Category Archives: Scotland

Relocated and reduced; ‘the German Ocean’

I’m of an age to have seen the German Ocean on (none-too-out-of-date) maps:

So, when did that bit of water get renamed?

I’m not disparaging ‘North Sea’ as a name. After all, it was that way inclined in Middle and even Early English:

Ys on Bretonelande sum fenn unmætre mycelnysse, þæt onginneð fram Grante ea..and hit mid menigfealdan bignyssum widgille and lang þeneð wunað [perh. read þurhwunað] on norðsæ.

The German Ocean was the more usual term from the Middle Ages:

Beyonde Scotlande, in the Germane Oceane [L. in Oceano Germanico]: are the Ilandes called Orchades, wherof the biggest is called Pomonia.

There is the clue: it was ‘the German Ocean’ as a translation from classical Latin, mare Germānicum, though that was an ambiguous term which seemed equally to include the Baltic. And Claudius Ptolemy’s second-century A.D. Hellenistic Greek has Γερμανικὸς Ὠκεανός. Ptolemy wasn’t fully rendered from Greek to Latin until 1525, but here from the British Library is ‘Oceanus Germanicus’ around 1480:

I’m making the assumption that ‘German Ocean’ died the death some time before George V Saxe-Coburg and Gotha became George V Windsor. ‘Political correctness’ is no recent invention.

Then, this morning, I hit on this headline:

To my mind, that raises a further marine delineation: where does ‘the North Sea’/’the German Ocean’ become ‘the Norwegian Sea’? Trying wikipedia, I get this:

Which is further confusion, with a German source identifying der Nordsee, and the red line showing the Norwegian Sea. A good Shetlander would inform us of the betrothal of Margaret of Denmark to James III Stewart of Scotland.

That was as messy a bit of dynastic business as one might wish. Scotland was seriously in arrears of the rents due for the northern islands. In 1460 a hectic spate of negotiations were necessary. A settlement was mooted, which would involve the marriage of Prince James of Scotland to pre-pubescent Margaret, daughter of Christian I of Denmark. Then the negotiations foundered, and were not revived until 1468. By then the settlement involved abolishing the “Norway annual’ payments, of any arrears, and a dowry of 60,000 Rhenish florins for (by now) 12-year-old Margaret. Christian didn’t have more than a couple of thousand florins in loose cash, so the Shetlands were pawned to Scotland in lieu of the rest.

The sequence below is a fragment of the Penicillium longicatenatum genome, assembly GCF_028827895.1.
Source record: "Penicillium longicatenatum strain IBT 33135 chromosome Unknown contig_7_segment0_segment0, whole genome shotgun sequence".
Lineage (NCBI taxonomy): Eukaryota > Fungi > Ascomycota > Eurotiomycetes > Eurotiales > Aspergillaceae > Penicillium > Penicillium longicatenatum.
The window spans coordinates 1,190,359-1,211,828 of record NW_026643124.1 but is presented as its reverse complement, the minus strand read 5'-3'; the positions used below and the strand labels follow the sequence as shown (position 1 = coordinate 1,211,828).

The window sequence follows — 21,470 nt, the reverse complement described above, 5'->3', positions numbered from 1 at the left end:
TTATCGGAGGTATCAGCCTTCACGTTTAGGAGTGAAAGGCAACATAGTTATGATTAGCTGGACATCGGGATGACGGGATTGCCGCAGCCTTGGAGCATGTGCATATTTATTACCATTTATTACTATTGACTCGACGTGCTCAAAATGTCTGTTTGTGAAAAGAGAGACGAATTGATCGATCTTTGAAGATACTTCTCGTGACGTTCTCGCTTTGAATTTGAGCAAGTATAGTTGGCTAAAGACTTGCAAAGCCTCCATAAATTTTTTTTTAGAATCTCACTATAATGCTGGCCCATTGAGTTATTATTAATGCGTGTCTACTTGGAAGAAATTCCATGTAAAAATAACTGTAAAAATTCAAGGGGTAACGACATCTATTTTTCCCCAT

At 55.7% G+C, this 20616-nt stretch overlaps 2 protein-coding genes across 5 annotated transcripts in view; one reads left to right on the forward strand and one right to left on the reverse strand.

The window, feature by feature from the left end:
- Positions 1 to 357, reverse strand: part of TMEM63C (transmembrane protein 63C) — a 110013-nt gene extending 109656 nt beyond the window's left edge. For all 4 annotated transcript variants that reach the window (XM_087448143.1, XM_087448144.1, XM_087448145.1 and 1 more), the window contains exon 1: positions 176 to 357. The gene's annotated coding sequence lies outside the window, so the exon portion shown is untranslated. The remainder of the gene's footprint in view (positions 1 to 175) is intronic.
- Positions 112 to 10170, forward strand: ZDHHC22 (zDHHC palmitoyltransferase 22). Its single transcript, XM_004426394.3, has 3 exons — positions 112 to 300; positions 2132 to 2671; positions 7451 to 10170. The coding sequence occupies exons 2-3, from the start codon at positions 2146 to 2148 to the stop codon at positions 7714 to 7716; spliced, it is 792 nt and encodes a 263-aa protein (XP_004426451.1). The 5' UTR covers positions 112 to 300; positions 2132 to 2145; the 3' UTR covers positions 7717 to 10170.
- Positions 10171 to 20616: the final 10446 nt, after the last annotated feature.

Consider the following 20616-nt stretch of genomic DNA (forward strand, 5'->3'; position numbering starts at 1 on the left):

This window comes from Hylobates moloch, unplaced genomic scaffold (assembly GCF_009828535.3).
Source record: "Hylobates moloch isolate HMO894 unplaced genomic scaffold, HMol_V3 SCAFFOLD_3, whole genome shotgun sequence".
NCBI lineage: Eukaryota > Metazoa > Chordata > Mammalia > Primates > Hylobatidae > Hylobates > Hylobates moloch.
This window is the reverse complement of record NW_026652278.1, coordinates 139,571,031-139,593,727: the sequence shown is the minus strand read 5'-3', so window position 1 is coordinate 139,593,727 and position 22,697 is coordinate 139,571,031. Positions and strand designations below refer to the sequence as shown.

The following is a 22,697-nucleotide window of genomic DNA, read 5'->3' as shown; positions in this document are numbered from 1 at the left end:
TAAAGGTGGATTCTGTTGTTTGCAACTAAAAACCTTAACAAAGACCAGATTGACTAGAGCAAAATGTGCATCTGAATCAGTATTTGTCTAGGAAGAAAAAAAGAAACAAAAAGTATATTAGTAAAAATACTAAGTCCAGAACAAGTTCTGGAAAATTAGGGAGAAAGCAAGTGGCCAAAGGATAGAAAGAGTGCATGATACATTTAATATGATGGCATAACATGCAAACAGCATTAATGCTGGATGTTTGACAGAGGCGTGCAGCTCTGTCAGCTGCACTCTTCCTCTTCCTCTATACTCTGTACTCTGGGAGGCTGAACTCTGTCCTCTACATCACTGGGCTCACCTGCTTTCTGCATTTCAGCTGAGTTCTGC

When oil and gas started to come out of the seas (however named) around Shetland, the Norwegians cheekily offered to cash out the pawn money.

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The legend of Black Tam

Tam Dalyell, who died this week, was a kind of Mizen Head: one of those parliamentary markers to navigate by. Which is also to say — stay clear of. He was, for most of his more-than-four-decades in the Commons, individualistic, almost unclubbable, the cat who walks alone.

1962 and All That

Anyone who had the pleasure of that baritone timbre would be wafted back to the Learig Bar, Bo’ness, preferably in the days before the 1962 West Lothian by-election.

Everyone in sight knew that “Black Tam” would take it easily. His worthy Scot Nat opponent — then and for the next six contests — was Billy Wolfe. 1962, though, was the first Scot Nat showing in such parts. Wolfe was the more “lefty” of the two. Since the Communist candidate was Gordon McLennan, then of the mind-set we would later recognise as “unreconstructed tankie”, that might make Wolfe the “vote-as-left as-you-can-get” ticket. Alas! That was also a time when the Scot Nats could be dismissed as “tartan Tories”: 1962 and Wolfe were the moment that changed.

Both men were — in their different ways — noble figures.

They were a crucial decade apart in years.

William Wolfe had a background as an owner and manager in heavy metal-bashing industry. Wolfe had had “a good war”.

Tam was Old Etonian, Cambridge University, would inherit his mother’s family baronetcy, and become Sir Thomas of the Binns. Tam had learned as a squaddie in National Service to relate to the lower orders.

After an evening of canvassing the plebs, all and sundry would gravitate to the Learig Bar. Lesser, lower beings and bag-carriers hugged their pints of heavy and looked on.

If you hunt hard enough, long enough, you may yet find a tattered original of The Rebels’ ceilidh song book, published by the Bo’ness Rebels Literary Society.

Therein (provided it’s a first edition) you will find The Ballad of the Learig Bar, with the chorus:

Billy Woolf will win, will win,
Billy Woolf will win.

He didn’t. But it was a great effort all round.

Ireland intrudes

I found myself on, trying to answer:

Could never understand [Dalyell’s] desire for Ireland to get its freedom but not Scotland.

Apart from the dubious assumption that an interest in the Troubles of Northern Ireland amounts to a desire for Ireland to get its freedom, I tried to say Dalyell’s motivation, above all, was his opposition to colonialism. That’s what radicalised him, at the time of Suez. It was one of the few postures he maintained consistently. Hence — no doubt — being sucked into the “Troops Out Movement”.

The West Lothian Question: still “tricky”

I’m of the view Dalyell was quite sincere about his “nationalism”.

He set out his objections to the Scotland Bill quite clearly, and — as the preface to the Herald Scotland obituary notes:

Tam Dalyell … was … the first to pose the still-tricky West Lothian Question about Scottish representation at Westminster.